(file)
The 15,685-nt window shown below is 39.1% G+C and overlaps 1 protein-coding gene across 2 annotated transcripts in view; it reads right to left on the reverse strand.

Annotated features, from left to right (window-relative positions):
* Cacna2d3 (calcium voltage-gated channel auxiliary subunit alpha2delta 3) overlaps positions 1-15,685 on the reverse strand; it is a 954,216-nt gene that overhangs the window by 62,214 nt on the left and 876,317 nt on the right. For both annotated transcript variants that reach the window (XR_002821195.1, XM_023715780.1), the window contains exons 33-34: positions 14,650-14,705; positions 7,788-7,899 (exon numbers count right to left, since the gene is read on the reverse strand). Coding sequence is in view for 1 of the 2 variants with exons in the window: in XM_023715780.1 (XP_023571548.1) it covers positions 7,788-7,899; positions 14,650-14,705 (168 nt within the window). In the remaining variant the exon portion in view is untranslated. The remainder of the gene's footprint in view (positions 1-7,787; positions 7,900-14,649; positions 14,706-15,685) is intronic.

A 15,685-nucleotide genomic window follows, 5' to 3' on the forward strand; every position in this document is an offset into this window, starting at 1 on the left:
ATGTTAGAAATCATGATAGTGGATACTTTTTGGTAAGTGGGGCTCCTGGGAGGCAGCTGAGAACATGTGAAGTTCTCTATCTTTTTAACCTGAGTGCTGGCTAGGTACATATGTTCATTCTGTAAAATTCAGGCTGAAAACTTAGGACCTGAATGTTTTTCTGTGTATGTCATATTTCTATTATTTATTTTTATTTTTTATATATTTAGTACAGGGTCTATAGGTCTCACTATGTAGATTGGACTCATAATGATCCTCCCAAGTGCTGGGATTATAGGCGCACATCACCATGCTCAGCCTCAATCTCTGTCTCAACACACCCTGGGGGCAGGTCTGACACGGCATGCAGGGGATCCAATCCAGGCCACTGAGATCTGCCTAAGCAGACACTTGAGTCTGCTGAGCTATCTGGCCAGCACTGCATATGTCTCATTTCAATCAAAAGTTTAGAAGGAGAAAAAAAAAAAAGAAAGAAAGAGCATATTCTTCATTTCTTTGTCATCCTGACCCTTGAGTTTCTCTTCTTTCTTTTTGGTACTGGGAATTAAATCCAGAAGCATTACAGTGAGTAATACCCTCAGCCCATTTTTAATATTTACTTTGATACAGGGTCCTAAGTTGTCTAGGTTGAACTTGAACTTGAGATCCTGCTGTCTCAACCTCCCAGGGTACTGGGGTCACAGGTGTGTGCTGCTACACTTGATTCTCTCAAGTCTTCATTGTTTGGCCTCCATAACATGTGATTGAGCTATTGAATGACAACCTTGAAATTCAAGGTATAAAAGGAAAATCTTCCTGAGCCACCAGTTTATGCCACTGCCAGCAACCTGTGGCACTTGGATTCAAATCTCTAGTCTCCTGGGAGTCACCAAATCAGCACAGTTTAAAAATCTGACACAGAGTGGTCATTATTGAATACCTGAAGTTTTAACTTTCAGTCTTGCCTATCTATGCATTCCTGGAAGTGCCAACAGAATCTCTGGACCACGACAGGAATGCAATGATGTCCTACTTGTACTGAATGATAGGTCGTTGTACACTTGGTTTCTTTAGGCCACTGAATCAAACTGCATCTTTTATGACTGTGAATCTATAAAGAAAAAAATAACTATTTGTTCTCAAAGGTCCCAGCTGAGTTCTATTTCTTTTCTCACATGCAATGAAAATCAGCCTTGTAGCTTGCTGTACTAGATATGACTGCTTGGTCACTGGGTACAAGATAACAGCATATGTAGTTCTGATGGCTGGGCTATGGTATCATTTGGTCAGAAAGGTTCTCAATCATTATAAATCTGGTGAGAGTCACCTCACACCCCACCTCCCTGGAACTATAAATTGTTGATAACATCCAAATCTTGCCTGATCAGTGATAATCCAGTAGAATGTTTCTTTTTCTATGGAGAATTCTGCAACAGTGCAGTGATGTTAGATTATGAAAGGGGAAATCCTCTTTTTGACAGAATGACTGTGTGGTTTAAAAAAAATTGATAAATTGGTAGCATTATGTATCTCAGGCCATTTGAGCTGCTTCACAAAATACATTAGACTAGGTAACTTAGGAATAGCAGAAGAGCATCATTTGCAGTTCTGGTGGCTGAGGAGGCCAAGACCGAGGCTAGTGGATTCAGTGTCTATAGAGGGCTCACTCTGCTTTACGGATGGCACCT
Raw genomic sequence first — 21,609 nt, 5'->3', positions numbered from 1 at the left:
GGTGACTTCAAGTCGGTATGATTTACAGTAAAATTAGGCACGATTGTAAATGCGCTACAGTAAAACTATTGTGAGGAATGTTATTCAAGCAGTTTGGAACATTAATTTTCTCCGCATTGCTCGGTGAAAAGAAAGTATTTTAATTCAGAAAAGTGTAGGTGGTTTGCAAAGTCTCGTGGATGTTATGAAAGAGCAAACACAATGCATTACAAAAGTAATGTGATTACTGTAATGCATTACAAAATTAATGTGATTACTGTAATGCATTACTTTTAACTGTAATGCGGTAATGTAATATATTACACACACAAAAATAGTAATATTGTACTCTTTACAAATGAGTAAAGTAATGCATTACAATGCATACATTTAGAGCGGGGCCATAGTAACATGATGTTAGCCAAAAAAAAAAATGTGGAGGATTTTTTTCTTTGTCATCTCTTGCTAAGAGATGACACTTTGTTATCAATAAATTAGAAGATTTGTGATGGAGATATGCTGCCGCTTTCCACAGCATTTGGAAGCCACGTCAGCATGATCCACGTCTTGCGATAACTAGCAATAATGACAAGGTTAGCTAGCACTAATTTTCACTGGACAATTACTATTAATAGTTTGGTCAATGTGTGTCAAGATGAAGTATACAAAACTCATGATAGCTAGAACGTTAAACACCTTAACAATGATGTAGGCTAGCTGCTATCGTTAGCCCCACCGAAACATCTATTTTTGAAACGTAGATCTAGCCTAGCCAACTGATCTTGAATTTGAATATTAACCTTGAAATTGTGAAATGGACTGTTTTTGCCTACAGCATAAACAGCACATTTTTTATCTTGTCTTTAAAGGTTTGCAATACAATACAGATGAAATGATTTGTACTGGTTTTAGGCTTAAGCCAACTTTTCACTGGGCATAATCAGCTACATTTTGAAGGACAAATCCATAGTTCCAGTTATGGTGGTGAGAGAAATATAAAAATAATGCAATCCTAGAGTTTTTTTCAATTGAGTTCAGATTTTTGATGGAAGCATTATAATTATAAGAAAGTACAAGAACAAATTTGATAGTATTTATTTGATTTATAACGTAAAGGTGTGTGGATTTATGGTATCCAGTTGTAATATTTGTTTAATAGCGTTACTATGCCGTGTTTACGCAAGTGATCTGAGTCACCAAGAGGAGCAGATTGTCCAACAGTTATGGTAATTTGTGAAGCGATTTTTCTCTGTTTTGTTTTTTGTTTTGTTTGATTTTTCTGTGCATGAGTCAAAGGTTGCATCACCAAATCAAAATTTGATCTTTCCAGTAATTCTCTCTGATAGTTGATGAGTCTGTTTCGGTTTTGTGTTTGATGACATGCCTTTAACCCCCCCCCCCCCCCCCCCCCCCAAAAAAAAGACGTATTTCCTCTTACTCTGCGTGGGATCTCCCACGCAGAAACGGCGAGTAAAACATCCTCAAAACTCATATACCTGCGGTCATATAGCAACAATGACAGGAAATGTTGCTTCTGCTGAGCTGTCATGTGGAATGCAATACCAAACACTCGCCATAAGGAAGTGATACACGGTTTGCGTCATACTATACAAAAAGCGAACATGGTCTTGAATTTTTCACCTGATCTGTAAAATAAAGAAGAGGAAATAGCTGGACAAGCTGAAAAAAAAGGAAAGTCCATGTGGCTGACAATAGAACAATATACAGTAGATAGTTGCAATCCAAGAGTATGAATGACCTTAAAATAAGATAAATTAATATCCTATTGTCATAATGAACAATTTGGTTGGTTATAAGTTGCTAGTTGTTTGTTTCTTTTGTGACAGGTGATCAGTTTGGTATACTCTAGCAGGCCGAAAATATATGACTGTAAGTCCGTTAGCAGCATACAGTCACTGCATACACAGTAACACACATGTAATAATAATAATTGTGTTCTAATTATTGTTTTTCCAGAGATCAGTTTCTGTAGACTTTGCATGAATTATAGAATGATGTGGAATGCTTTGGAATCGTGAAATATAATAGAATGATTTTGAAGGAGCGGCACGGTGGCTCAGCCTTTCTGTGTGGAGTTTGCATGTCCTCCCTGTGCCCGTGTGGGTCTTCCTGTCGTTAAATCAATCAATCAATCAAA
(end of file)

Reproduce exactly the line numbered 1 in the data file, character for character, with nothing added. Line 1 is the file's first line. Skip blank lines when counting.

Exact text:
The 15,685-nt window shown below is 39.1% G+C and overlaps 1 protein-coding gene across 2 annotated transcripts in view; it reads right to left on the reverse strand.